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"Lucian", short story excerpt

Sunday 3/1/20

You write like a badass, son. Came up with, began, completed, a new short story yesterday called "Lucian." How do I do this? Write the stories, that is? Write so many? It is quite simple. And also very complicated.


Many will occur to me. They will just come. They come in. I can be doing anything. I can be talking on the radio and one just comes. It's just what happens here. Or, I might see something or hear something and it will come from that. I can write a story off of anything. You could say to me, "Write a story about a pencil," and I could blow your mind with a story about a pencil. I can go inside the idea and inhabit the humanity and imbue the story with humanity. I saw some item recently about a guy who died who sold pretzels on a local campus. People had conversations with him about all kinds of things. That's all I needed. I could invent a story from that.


Other times I just need to write a story, because it's all I am hanging on to right now. I can control one thing: I can sit down and create the greatest work any human has ever created. I can do that. I can decide to do that. I have control over that. There isn't anyone else who can do it. This ought to be the hardest thing you could ever do, the least likely thing you could be able to do if you wanted to. I can do it. Whenever I wish. But I have control over nothing else. And having that work doesn't help me, it cannot go anywhere right now, it can't fix any of these problems presently, or it hasn't, anyway.


But I can invent at will. My mind can create anything, an endless amount of stories, and I can inhabit those characters fully, bring their human nature out into the world, make all visible and felt. My characters can be humans, animals, colors, forms of architecture, musical notes, portions of a painting. I can do it over 7000 words, over 400 words, I can do female narrators, child narrators, male narrators, third person narrators, second person, weird, in-between narrative voices; stories to terrify, to make people laugh, big, bracing, populist stories, avant-garde, experimental stories, but always accessible, with my policy of no reader gets left behind.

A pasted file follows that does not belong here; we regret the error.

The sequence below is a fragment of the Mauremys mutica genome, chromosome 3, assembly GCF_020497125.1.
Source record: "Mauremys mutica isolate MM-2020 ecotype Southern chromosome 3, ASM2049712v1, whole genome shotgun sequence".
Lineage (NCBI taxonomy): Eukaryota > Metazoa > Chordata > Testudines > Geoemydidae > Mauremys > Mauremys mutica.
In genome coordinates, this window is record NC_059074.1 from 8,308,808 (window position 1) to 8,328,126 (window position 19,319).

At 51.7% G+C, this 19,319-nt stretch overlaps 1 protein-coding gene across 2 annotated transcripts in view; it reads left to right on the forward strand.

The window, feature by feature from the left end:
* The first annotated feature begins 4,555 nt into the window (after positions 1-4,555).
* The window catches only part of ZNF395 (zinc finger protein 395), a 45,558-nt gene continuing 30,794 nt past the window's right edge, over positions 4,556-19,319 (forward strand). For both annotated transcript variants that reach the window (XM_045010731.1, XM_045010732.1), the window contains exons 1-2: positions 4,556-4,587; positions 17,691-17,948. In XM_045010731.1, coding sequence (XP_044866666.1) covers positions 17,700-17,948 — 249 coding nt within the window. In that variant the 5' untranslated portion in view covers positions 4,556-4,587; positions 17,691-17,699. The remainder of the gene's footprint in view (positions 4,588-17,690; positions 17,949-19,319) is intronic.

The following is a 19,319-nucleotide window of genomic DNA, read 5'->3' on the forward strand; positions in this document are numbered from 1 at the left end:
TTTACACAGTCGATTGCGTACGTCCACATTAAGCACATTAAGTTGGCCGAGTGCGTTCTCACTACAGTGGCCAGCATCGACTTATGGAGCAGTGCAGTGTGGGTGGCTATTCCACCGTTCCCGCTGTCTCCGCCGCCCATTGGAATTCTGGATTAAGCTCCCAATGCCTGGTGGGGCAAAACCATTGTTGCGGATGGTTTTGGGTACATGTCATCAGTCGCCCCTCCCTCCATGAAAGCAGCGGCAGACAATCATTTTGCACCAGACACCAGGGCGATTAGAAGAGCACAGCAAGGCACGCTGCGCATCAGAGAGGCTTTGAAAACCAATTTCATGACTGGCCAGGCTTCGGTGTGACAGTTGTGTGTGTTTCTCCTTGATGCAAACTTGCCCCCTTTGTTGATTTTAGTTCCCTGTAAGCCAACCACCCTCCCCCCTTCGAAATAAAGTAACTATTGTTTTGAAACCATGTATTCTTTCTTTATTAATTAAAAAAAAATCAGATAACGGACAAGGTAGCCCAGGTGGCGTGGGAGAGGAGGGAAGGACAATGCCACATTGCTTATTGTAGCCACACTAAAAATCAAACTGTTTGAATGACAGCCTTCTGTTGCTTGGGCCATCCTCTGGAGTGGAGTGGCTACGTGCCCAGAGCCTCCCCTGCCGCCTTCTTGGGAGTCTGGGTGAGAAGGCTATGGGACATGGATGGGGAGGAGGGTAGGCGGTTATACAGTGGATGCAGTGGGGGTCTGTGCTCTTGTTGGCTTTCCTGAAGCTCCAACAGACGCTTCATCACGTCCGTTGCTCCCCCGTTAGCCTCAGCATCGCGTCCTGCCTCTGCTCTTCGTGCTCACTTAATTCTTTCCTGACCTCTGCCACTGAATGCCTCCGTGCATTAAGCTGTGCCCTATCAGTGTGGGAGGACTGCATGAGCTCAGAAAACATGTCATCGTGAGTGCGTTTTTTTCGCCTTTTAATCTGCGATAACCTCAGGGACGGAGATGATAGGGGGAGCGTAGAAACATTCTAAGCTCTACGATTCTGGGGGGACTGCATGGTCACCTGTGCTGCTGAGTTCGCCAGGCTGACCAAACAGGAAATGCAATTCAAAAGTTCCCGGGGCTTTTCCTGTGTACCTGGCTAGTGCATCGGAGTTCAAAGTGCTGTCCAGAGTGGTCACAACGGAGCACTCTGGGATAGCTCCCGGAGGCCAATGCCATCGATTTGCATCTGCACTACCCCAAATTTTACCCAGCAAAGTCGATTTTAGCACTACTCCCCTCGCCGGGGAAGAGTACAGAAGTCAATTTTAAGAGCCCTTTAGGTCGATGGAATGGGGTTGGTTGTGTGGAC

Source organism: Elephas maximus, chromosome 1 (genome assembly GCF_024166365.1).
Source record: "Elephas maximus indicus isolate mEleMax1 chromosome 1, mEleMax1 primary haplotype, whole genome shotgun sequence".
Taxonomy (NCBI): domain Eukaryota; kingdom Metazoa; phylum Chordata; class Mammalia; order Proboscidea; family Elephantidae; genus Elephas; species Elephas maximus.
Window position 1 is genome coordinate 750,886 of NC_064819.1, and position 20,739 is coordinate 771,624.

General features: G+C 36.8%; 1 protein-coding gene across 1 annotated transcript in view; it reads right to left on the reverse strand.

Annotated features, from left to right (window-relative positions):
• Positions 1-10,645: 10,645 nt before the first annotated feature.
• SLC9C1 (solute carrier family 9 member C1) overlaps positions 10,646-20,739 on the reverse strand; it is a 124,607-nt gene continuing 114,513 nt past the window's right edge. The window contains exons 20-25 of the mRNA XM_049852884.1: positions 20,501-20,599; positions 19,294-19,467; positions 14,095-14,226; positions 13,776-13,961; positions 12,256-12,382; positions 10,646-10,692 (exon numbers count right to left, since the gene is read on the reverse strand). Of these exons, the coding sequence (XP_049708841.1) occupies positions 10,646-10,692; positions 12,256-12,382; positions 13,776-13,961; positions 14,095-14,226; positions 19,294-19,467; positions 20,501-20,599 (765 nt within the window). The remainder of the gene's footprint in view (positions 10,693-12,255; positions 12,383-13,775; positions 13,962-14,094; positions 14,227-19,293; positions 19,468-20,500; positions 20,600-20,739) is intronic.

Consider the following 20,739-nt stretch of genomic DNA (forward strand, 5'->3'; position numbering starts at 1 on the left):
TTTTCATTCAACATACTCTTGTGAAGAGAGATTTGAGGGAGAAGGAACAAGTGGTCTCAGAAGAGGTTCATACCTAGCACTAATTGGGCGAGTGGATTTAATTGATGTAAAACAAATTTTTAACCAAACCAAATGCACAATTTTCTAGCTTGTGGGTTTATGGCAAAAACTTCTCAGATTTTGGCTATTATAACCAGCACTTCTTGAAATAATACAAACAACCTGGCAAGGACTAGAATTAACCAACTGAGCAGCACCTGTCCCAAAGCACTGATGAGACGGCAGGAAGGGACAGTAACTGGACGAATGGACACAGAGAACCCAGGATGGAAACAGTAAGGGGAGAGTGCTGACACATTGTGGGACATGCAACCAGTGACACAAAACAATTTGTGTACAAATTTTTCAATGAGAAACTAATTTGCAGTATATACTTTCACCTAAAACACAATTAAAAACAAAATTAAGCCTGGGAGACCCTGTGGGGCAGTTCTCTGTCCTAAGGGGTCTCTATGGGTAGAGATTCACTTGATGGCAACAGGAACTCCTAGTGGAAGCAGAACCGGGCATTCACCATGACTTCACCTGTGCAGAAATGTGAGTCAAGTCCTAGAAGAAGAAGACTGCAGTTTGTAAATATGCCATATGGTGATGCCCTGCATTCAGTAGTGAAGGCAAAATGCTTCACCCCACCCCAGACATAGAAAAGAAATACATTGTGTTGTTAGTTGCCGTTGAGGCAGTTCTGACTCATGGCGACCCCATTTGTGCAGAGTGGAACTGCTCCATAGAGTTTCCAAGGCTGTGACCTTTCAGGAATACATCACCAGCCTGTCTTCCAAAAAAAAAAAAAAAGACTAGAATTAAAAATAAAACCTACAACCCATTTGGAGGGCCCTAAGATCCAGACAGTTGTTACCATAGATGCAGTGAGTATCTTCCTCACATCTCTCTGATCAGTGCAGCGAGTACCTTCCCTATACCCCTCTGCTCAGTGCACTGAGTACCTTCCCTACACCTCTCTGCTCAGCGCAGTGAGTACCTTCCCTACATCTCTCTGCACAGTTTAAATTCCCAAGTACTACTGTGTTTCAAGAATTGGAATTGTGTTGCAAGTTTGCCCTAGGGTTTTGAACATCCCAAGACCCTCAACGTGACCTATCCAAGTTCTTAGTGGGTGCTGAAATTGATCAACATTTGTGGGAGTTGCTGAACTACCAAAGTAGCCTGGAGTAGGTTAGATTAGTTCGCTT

Almost every other writer does one thing one way and most are lousy at doing their one thing. Consider Ben Loory. Bad writer. Does his tacky gimmick every time. His little fairy tale thing. Can do nothing else. (And, of course, can do no nonfiction and is not an expert on anything.) There's nothing there, no substance, same length, same shtick, no characters ever have names (it's always "the man," "the girl," "the wife," which is also from the Blake Butler and Matt Bell school of bad writing, though they are worse than Ben Loory is, and at least you can read a Ben Loory piece--as in, get through it [they're all even the same length!]--meaningless as it is), exact same story every time out. He's talentless and he's one of them, so they hook him up. You can look him up if you want. I don't feel like looking at his twaddle right now. I need to climb the Monument. But I will put up an excerpt of the new story. (Question: Can I even say the phrase "new story" anymore? That sounds like the thing you wrote four months ago which was the last story you wrote. So, if I wrote this story this morning, and it's the new story, what does that make "Starshine" and "Subway Friend" from the past few days? Are they old stories now?)